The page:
The Use of Therapy to Control IED Impulses
Cognitive behavioral therapy (CBT) appears to be the most effective type of therapy for treating individuals with IED. This very structured type of therapy is a collaborative effort between the therapist and the patient that is designed to be short-term and focuses specifically on the disorder itself by challenging the patient’s belief system. Once that belief system is tested, behavior becomes easier to change because the patient is no longer holding on to their previously rigid beliefs.
Specifically, CBT helps the patient identify the situations or behaviors that trigger an aggressive response through recognizing and modifying inappropriate thinking, behavior, and emotions. Once these triggers are identified, the therapist assists the patient in establishing the necessary skills for adjusting their beliefs, recognizing their irrational thought processes, and developing more flexibility in coping with stressful situations, thus positively changing their response to stressful situations.
Other therapy options include marital counseling, family counseling, anger management classes, and substance abuse counseling. These can help the individual further understand what motivates them to overreact so aggressively. Also, diagnosing and treating IED may be more successful if the disorder is caught early, which is very possible since it tends to occur during the teen and early adulthood years.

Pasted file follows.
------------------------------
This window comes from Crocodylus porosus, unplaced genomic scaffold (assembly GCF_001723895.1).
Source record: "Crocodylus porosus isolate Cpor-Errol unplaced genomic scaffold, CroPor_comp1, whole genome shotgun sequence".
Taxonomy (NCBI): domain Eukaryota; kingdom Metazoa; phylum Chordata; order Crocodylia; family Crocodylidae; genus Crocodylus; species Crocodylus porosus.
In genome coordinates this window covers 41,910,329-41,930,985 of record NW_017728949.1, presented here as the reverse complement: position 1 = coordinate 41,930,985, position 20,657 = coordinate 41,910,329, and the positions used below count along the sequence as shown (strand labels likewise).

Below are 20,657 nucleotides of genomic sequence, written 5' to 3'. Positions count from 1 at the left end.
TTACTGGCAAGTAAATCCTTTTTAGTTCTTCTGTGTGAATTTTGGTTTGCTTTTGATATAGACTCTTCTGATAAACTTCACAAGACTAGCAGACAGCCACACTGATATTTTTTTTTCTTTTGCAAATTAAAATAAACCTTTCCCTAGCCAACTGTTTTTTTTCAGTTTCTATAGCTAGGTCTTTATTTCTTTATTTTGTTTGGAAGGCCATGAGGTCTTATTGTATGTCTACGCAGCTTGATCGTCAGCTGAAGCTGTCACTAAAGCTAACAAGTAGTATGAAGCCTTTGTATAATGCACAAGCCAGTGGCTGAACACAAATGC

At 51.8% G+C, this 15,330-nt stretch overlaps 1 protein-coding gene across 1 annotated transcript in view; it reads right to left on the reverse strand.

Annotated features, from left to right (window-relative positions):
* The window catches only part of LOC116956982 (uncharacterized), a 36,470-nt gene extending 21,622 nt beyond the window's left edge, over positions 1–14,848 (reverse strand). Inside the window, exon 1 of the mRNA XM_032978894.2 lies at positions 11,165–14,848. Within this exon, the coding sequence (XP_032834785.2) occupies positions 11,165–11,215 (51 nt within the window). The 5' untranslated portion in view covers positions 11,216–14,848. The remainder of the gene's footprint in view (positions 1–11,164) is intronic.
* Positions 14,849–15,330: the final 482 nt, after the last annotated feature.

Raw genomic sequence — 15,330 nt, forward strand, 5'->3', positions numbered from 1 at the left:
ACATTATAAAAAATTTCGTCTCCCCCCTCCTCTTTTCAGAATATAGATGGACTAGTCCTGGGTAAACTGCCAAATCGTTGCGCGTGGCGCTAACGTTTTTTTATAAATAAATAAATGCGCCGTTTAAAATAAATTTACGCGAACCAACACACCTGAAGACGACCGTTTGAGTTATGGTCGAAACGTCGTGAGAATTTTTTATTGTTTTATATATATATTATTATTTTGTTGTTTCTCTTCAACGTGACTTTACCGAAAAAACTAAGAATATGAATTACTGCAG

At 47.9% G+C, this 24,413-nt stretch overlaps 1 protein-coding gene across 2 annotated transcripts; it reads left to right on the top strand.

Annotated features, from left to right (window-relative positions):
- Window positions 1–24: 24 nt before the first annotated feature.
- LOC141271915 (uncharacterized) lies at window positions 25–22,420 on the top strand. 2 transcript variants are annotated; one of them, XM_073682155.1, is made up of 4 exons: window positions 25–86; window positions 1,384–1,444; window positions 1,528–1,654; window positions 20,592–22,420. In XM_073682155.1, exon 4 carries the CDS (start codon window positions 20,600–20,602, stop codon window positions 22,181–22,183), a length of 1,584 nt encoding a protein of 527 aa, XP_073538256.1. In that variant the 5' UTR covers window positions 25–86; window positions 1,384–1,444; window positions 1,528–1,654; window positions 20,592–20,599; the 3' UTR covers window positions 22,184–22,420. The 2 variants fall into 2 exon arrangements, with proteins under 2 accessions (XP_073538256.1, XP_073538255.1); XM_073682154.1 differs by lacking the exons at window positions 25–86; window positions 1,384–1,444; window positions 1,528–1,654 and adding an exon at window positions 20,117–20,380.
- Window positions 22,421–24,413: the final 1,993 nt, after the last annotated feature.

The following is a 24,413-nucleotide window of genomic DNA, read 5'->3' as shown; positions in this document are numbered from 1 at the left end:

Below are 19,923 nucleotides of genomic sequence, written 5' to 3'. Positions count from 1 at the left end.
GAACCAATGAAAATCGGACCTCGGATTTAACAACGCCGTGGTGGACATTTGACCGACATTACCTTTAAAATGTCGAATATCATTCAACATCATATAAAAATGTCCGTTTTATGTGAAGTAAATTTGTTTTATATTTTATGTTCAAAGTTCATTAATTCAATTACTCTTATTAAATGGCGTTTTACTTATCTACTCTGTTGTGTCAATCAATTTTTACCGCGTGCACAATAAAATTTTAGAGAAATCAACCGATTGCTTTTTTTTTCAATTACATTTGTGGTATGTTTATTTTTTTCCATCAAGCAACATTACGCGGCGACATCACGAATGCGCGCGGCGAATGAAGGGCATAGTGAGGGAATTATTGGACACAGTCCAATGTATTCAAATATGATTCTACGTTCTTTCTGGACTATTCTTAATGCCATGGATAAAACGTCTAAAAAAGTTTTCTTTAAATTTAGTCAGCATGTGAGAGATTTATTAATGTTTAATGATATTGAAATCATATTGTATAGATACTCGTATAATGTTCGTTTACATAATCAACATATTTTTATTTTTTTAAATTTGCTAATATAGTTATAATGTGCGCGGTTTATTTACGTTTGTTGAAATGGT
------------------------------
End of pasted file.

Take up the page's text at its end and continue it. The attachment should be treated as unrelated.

The Necessity of Treatment for IED
Although curing intermittent explosive disorder is not possible, treatment is essential. If left untreated, bouts of IED can lead to harm to others, arrests for assault or destruction of property, suicidal thoughts or acts, loss of jobs, loss of relationships and/or divorce, car accidents, school suspensions, and possibly imprisonment.
Treatment is even more necessary if individuals experience three episodes within one year as they tend to have a more persistent and severe form of the disorder, especially if both people and property were their targets during an attack. According to the NIHM, nearly 4 percent of adults fall into this category and were responsible for 3.5 times more property damage than any other group with IED. Also, this group had an average of 43 attacks over their lifetime. This level and intensity of attacks is connected with extensive functional impairment and requires intensive intervention through medication and therapy.
NB: The content of this article on curing intermittent explosive disorder is for information purposes only and is not intended to replace sound medical advice and opinion.
Mayo Clinic website, https://www.mayoclinic.com/health/intermittent-explosive-disorder/DS00730
Mayo Clinic website, https://www.mayoclinic.com/health/ssris/MH00066
National Institute of Mental Health (NIMH) website, "Intermittent Explosive Disorder Affects Up to 16 Million Americans", https://www.nimh.nih.gov/science-news/2006/intermittent-explosive-disorder-affects-up-to-16-million-americans.shtml
National Institute of Mental Health (NIMH) website, https://www.nimh.nih.gov/health/publications/mental-health-medications/complete-index.shtml
PubMedHealth.com website, https://www.ncbi.nlm.nih.gov/pubmedhealth/s/drugs_and_supplements/a/
WebMD.com website, https://www.webmd.com/depression/guide/cognitive-behavioral-therapy-for-depression